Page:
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Comments from Participants of MLDM 2015, Hamburg, Germany


by Diana Benavides Prado, Universidad de Los Andes

On July 20 and 21th, at the beautiful city of Hamburg, data mining and machine learning practitioners met to enjoy two exciting days for sharing research studies related to extract-ing patterns from data, in a wide variety of topics ranging from applied experiences in health, marketing, environment, to theoretical approaches in graph mining, clustering, fre-quent pattern mining, support vector machines, text mining, among others.

Despite the high quality of all of the talks, this year I would like to make special emphasis on three contributions which, in my opinion, are remarkable examples addressing current challenges in data mining and machine learning.

The first one, "Seizure prediction by graph mining, transfer learning and transformation learning", gives important clues for applying graph mining on health, specifically on epi-leptic patients, for predicting a specific event (seizure occurrence). Involving a wide-range of challenges such as those of dealing with complex data on electroencephalographic re-cordings (EEG), differentiating signals between normal and seizure-related, selecting fea-tures and selecting the best forecasting method to use, this research addressed them by using approaches such as independent component analysis, quadratic programming for feature selection, autoregressive modeling and transfer learning for improving learning process. This research has given important steps for applying data mining in healthcare, because it could be extended for improving treatment of some others brain diseases for which EEG data is available.

A second remarkable contribution, entitled "A novel algorithm for the integration of the imputation of missing values and clusterin", concerns dealing one of the main challenges in the pre-processing phase of almost every data mining task: missing values. This contri-bution proposes to address the problem of imputing values to missing features not as a pre-processing phase of clustering but by including this task within the clustering task it-self, in an integrated manner; by imputing values to one or more of the features of a case for which such values are unknown, using (summary) information of cluster containing that case, this approach seems as a very innovative and practical way, that might be an effective example of such kinds of solutions when using other classification techniques over missing data.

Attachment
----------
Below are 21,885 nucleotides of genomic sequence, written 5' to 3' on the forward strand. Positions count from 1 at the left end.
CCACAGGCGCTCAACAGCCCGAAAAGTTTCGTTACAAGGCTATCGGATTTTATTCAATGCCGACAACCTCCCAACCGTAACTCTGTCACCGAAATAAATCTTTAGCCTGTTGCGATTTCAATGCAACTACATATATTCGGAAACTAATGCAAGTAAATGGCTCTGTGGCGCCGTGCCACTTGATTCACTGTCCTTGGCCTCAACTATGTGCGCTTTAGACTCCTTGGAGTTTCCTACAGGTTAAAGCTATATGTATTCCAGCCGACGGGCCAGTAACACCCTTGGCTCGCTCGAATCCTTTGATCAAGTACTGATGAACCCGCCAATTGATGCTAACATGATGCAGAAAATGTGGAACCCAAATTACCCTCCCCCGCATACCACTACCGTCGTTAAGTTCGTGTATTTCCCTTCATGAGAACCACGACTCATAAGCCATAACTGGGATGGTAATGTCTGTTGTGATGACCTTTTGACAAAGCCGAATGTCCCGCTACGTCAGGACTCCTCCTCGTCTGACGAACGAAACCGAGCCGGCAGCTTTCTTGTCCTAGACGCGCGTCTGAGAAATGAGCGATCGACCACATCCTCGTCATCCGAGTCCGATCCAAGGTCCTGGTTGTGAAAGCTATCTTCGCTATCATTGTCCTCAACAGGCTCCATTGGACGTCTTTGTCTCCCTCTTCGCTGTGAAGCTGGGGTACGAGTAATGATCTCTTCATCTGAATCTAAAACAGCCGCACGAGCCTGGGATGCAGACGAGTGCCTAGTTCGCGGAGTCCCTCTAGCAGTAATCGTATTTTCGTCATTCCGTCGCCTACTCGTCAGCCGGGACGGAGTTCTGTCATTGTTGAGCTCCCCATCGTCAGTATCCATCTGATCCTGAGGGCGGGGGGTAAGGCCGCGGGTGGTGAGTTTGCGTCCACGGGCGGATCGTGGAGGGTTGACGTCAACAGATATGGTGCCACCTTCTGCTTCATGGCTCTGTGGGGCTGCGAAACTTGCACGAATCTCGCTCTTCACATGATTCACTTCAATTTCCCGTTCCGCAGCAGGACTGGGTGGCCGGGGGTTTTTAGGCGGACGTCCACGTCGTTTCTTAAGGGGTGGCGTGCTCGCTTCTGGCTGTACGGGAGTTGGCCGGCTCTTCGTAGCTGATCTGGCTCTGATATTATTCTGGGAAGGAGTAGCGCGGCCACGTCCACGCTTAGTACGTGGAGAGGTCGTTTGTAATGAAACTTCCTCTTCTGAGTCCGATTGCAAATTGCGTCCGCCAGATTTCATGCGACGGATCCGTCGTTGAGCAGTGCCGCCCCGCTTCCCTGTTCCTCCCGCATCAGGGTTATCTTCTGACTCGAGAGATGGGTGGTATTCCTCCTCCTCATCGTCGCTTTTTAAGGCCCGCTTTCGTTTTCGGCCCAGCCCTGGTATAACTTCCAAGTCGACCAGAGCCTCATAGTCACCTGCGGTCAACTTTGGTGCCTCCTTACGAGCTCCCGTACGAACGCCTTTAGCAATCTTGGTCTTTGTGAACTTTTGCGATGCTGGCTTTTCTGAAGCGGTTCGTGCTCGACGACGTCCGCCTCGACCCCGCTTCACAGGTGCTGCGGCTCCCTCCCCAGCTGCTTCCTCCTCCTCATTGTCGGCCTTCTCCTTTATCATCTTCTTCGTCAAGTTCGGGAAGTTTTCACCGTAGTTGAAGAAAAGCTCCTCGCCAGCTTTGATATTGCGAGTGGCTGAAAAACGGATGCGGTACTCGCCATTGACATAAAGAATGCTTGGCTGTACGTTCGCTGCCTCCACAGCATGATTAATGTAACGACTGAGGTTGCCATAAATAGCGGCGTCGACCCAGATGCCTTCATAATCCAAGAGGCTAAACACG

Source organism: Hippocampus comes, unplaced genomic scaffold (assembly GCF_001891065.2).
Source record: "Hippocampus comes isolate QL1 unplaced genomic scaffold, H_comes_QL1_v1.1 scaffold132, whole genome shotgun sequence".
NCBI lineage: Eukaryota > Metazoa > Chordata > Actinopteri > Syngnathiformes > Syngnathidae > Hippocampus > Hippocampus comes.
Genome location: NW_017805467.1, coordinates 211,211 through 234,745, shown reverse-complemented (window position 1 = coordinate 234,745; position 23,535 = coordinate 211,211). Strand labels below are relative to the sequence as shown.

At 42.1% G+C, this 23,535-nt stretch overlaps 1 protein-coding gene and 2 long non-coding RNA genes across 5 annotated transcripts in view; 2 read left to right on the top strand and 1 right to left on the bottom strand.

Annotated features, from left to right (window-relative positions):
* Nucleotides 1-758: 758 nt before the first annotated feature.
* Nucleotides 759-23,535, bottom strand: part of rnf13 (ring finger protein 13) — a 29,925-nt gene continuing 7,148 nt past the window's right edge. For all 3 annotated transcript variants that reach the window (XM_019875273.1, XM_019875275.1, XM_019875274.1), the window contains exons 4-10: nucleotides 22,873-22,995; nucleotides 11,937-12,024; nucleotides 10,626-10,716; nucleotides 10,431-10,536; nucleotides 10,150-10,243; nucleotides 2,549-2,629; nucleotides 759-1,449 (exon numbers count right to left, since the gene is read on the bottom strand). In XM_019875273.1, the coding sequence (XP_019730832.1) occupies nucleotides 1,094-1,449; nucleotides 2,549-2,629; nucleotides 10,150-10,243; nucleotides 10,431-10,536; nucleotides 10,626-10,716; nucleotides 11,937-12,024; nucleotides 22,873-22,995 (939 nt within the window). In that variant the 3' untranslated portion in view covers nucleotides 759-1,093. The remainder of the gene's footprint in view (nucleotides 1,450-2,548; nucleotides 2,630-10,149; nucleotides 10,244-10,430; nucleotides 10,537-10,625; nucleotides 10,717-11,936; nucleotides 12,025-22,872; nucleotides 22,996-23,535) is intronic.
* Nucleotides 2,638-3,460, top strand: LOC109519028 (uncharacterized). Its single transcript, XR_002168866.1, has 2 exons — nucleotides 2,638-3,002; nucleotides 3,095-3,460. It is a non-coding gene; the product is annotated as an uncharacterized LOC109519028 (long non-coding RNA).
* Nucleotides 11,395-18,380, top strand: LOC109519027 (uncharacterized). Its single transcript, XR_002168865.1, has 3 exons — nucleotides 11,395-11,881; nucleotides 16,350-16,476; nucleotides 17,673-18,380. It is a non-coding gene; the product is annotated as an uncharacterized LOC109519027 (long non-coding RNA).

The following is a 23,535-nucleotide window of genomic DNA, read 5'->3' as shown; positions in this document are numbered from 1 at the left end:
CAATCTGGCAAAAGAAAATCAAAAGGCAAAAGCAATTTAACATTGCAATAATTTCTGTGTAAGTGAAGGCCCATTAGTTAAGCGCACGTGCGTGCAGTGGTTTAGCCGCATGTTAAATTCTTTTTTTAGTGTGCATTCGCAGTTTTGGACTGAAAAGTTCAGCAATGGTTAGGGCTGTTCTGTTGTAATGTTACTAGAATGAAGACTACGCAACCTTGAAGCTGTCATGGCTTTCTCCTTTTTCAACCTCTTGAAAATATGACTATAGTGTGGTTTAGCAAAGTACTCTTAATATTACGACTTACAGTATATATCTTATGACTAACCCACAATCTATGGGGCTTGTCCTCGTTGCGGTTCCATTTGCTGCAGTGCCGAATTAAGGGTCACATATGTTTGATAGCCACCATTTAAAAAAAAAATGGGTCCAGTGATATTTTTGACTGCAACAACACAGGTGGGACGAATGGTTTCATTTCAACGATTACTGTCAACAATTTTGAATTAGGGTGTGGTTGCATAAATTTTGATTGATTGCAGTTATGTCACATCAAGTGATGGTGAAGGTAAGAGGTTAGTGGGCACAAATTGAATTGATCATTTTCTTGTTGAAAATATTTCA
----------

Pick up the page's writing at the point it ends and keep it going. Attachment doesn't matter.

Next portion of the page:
A final special contribution, entitled " Author attribution of email messages using parse-tree features", concerns one of the main topics in our modern unstructured data world: text data. In this approach, a parse tree is constructed for describing typical structure of e-mail messages of some specific author; this model is able to establish authorship according to parse trees’ features and by using a set of divergence measures for comparing an e-mail to be predicted against those features. This research gives some clues for similar ap-proaches that might be used in text and e-mail mining, since it is an example of how to infer a structure from text, associate such a structure with some classes (in this case, au-thors), deal with unknown classes (in this case, unknown authors) and use it to (accurate-ly) predict a new text.

Those exciting contributions are just examples of the high quality of the conference. Re-searchers from many different countries gave the conference, as usual, a taste of a multi-cultural event where knowledge and experience can meet in order to interchange experi-ences, new approaches and better practices for improving work and research as data min-ers and machine learners.

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